Work is hectic, family life full on, and, quite frankly, writing a CV isn’t the most exciting job. Many Solicitors I talk with recycle an old formatted CV and simply add an extra line for their current role. Whilst this might seem like a time-saving hack, it rarely produces the results you are looking for.

Tips for writing a CV

You need your CV to demonstrate all of your legal expertise and experience. When preparing your CV, you should illustrate examples around the files (whilst maintaining confidentiality of course) rather than discussing your skillset and abilities. You want the reader to get an in depth understanding of your work.

For example, if you are working on a residential subdivision, expand on it and state the Lot size of the subdivisions. The reader wants to know that it is a 1,500 Lot rather than guessing it might only be 5 Lots. As an Immigration Lawyer, processing visas could mean ten, or you may have achieved the successful granting of work visas for 100 engineers. Talk about the industry, whether it is an international client and expand on matters to give further information and clarity.

Make sure you outline any technical achievements. Be proud of them, and profile them in your CV. Boast about that litigation case, the employment case you won or how you negotiated and resolved a construction dispute.

CVs should be a great balance of demonstrating who you are as an applicant, not too sterile that your personality doesn’t come through but also not so wordy that the reader loses interest – it is a fine balance.

Correct dates of employment and education are critical, as is your admission date, including the month and year.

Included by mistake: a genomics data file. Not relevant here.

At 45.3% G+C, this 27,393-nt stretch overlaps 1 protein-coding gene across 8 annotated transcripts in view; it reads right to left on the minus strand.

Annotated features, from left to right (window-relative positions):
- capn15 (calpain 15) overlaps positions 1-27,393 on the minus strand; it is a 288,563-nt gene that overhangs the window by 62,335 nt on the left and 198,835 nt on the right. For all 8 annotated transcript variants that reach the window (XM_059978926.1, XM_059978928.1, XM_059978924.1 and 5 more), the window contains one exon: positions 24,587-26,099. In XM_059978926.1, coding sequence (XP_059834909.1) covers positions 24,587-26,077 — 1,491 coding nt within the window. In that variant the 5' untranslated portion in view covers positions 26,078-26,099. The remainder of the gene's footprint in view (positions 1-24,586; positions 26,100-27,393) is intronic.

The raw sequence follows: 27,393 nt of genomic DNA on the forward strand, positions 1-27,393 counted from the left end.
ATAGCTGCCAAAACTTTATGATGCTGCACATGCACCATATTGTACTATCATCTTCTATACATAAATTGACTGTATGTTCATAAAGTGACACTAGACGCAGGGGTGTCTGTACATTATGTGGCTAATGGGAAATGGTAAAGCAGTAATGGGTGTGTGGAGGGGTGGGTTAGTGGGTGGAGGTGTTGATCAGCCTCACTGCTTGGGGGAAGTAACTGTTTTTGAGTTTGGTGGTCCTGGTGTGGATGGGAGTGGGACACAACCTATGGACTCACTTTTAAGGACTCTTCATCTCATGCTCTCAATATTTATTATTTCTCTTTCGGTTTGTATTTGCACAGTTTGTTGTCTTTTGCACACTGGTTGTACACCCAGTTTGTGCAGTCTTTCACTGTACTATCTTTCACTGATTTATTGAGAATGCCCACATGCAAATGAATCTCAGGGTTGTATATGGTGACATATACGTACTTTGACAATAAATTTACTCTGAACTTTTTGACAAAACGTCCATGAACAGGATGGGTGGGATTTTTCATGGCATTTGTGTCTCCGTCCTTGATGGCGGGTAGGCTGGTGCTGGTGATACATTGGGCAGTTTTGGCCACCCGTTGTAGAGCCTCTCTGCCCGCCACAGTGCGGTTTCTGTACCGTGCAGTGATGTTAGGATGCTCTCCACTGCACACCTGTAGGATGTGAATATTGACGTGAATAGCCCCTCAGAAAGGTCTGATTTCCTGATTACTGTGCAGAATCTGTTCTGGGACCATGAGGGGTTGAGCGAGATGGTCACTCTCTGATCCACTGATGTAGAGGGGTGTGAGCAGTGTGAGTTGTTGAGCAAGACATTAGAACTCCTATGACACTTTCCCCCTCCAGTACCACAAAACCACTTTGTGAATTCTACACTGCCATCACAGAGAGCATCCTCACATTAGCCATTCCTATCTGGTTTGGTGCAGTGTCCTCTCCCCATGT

You only get one chance to get your CV in front of a firm. I can ensure that you maximise that opportunity to ensure you have produced the best document you can.

As a recruiter, where do I fit in?

I see the good, bad, and ugly regarding legal CVs as a recruiter. I know what law firms want to see, and I’m in a great position to advise and guide you to help get you the best outcomes. In addition, I can tell a potential employer about your achievements, your soft skills and what it is you’re looking for, which is tough to describe on a CV or introduction cover letter. I can also advise you what a supervising partner wants to know about your strengths and where you might need further training and support.  If you would like some pointers on your CV or advice on the current legal market, please get in touch. Using a recruiter takes the guesswork out of the recruitment process and allows you to find that next long-term opportunity.

Here at Tyler Wren, we know good people know good people. Receive a referral voucher for *$600 when you refer a friend to Tyler Wren.